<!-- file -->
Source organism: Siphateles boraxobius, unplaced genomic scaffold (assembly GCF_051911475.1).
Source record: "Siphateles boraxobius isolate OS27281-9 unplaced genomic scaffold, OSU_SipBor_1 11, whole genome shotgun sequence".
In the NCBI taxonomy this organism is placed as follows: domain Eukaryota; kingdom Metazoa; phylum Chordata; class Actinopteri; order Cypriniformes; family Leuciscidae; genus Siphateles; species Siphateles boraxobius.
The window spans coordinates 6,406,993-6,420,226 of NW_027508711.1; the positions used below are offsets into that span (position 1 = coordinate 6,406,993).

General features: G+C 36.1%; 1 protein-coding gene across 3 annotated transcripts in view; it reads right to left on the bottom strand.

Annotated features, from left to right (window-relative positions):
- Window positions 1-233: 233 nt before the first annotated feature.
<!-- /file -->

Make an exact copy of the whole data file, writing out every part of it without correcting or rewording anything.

Source organism: Siphateles boraxobius, unplaced genomic scaffold (assembly GCF_051911475.1).
Source record: "Siphateles boraxobius isolate OS27281-9 unplaced genomic scaffold, OSU_SipBor_1 11, whole genome shotgun sequence".
In the NCBI taxonomy this organism is placed as follows: domain Eukaryota; kingdom Metazoa; phylum Chordata; class Actinopteri; order Cypriniformes; family Leuciscidae; genus Siphateles; species Siphateles boraxobius.
The window spans coordinates 6,406,993-6,420,226 of NW_027508711.1; the positions used below are offsets into that span (position 1 = coordinate 6,406,993).

General features: G+C 36.1%; 1 protein-coding gene across 3 annotated transcripts in view; it reads right to left on the bottom strand.

Annotated features, from left to right (window-relative positions):
- Window positions 1-233: 233 nt before the first annotated feature.